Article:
No one wants long descriptions during the heat of battle! But troops on horseback could get split up in the maze of narrow streets in the centre of a town that was ancient, even in 1643. It would be easy for Thomas, who knew exactly where he was going, to get ahead without meaning to. And there were other things to consider. What if he came face to face with someone he knew? That ghastly situation was no doubt faced by many during this terrible war. 

I did look at street maps. And two very useful plans of the attack and movement of troops were to be found in an excellent publication by John Miles Paddock for the Cotswold District Council in 1993, which I already had. 

I’m very glad I chose to tell this small, violent part of my town’s history. It was something of a journey for me, having first got interested in the event when I was young. It was also a journey for young Thomas Chayne, because of course this book is his story, not mine. He appears in Oxford, Bristol, Norfolk and Flintshire, even up into Scotland. From my comfortable chair in Gloucestershire I was taken aback at how far he roamed. I hadn’t thought he would do that, or have the life he eventually led. He took me to places I had never been before, and taught me things about human nature that I didn’t know. 

This novel was all his but, he also appears briefly, and significantly in my other novel for Allison & Busby, The Outrageous Fortune of Abel Morgan. In that novel he demanded silently that I take the time to tell his story, and so I did. I think I was faithful to Thomas, and in spite of some tweaks here and there I hope I was pretty faithful to my home town. If you know the town I hope you will recognise it in the book. If you have never been there perhaps you will read the book and then go and see for yourself. If you’re lucky you might find a lardy cake, and the coffee is good in the King’s Head Hotel!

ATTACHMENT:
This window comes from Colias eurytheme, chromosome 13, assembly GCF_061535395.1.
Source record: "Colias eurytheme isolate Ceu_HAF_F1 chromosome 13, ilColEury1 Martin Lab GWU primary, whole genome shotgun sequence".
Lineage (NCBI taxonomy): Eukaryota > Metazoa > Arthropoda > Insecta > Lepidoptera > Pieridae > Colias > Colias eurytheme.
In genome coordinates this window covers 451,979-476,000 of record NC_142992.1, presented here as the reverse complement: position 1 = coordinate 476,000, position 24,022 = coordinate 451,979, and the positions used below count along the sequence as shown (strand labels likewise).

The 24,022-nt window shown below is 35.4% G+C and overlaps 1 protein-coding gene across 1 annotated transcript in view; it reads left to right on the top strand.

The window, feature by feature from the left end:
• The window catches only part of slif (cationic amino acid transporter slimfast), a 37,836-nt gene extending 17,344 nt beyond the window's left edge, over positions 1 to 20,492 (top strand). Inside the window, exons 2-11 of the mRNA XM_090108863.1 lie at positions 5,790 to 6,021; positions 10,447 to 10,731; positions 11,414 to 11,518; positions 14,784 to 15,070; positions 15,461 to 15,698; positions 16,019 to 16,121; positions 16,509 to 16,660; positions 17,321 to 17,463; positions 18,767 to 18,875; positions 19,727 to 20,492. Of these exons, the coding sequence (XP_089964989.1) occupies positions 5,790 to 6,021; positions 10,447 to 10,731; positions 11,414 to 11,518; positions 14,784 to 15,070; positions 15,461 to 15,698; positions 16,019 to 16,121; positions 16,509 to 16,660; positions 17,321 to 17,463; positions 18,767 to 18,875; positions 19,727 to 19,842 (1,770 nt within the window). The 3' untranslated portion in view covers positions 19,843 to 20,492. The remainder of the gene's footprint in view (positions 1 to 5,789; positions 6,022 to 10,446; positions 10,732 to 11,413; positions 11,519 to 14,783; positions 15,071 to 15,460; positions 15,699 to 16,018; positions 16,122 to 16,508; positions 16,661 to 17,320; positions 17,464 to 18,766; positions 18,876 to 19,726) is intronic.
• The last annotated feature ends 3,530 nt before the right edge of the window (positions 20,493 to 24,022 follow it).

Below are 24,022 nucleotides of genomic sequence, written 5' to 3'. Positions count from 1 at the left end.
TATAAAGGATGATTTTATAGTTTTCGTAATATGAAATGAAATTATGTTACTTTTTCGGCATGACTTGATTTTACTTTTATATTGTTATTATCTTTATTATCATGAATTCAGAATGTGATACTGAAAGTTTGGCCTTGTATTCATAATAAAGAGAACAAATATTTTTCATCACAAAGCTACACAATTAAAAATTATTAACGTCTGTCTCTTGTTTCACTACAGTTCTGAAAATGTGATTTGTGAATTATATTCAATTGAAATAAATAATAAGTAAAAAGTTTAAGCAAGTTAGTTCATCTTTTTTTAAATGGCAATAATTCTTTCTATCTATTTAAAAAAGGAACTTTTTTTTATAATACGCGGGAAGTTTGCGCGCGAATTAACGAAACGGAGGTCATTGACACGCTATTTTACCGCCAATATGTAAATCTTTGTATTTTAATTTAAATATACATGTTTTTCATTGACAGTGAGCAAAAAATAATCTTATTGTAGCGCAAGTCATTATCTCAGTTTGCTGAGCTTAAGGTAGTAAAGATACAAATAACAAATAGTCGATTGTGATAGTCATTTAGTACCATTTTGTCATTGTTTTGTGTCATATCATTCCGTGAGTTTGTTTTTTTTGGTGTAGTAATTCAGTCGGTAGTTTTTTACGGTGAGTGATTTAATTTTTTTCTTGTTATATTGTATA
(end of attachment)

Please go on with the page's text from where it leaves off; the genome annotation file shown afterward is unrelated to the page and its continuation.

Cynthia Jefferies
Free Event. The Storming of Cirencester! 29th February at 3pm. Cynthia Jefferies will be signing and talking about her latest book, The Honourable Life of Thomas Chayne, and the storming of Cirencester at Octavia’s Bookshop in Black Jack Street, Cirencester, down which her hero cantered. Nibbles of traditional lardy cake may be available!
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About the Author

Cynthia Jefferies wrote for many years for children as Cindy Jefferies. Her Fame School series for Usborne Books attracted world wide interest, and was eventually published in 22 languages. The books remain in print in the UK. More recently, she has turned to her interest in the C17th to write historical fiction for adults. As a child of ten she wrote a play about the escape of Charles II after the Civil Wars in the UK, and performed it with her class at school. From that moment she knew she would be a writer, however difficult it might be to achieve her goal. Success as a writer was hard won and so, while raising her family she had a variety of jobs, from working in a china shop to raising poultry, pigs and sheep; trying her hand at being a DJ, working behind the bar in a pub and dealing in junk antiques. “I think I have always been pretty well unemployable,” she says. “I always wanted to work for myself!” Eventually she did just that, starting a bookselling business which sold to schools all over the UK. It was while building up the business that she sent her first children’s novel, Sebastian’s Quest to Barry Cunningham, who first took on J K Rowling of Harry Potter fame. To her great surprise and total delight he took it on. “It didn’t do terribly well for him, so he didn’t want any more from me, but he was a great first editor to have, and was very encouraging.” After twenty years of writing for children she is now writing historical fiction for Allison & Busby. Her first, The Outrageous Fortune of Abel Morgan came out in 2018 and was reviewed by the American Libraries Association. Their Booklist publication gave it a starred review, saying it was “Outstanding storytelling”.  Find out more at Cynthia's website and find her on Twitter @cindyjefferies1

10 January 2020

Historical Fiction Spotlight: Mistress Whiddon: The Memoirs of Nora Basset of Umberleigh, by Joanne McShane

Available on Amazon UK and Amazon US

Nora Basset has no memory of her father, John, as he died when she was very young. Her first years are spent at Umberleigh in Devon with her family. 

When she is three years old, she meets her grandmother, Honora Lisle, who has returned from imprisonment in Calais and has been tragically widowed. Nora and her grandmother form a close bond, as the child unwittingly assists the older woman to come to terms with her loss.